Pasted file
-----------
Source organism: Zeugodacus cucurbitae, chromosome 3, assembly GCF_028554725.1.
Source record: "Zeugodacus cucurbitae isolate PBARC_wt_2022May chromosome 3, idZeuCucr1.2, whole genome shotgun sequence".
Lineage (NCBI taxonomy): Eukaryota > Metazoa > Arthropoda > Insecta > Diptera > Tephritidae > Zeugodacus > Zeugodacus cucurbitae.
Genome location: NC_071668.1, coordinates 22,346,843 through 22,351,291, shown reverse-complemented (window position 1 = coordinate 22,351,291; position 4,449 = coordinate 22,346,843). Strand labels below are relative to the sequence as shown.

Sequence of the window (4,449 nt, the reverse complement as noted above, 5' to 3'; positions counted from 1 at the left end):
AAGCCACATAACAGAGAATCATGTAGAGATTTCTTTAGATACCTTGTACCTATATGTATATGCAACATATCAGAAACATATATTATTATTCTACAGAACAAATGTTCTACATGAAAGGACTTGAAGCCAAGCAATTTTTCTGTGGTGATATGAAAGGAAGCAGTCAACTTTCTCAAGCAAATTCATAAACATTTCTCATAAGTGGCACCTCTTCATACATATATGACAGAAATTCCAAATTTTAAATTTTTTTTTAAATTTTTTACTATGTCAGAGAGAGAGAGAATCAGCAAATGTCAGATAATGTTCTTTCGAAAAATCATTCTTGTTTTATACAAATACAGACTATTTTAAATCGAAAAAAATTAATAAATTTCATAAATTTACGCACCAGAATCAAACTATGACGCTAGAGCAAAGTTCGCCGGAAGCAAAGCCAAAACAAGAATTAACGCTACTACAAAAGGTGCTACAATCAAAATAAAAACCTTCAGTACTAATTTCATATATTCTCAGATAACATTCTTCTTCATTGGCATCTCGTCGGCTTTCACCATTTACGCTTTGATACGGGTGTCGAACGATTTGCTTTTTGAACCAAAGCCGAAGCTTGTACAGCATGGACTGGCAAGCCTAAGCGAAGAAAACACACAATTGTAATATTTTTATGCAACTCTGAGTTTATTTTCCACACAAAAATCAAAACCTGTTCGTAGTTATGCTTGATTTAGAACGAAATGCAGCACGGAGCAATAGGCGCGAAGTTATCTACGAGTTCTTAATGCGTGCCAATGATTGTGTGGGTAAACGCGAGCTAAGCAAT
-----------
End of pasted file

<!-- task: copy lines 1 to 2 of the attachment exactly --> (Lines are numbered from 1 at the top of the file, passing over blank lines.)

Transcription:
Source organism: Zeugodacus cucurbitae, chromosome 3, assembly GCF_028554725.1.
Source record: "Zeugodacus cucurbitae isolate PBARC_wt_2022May chromosome 3, idZeuCucr1.2, whole genome shotgun sequence".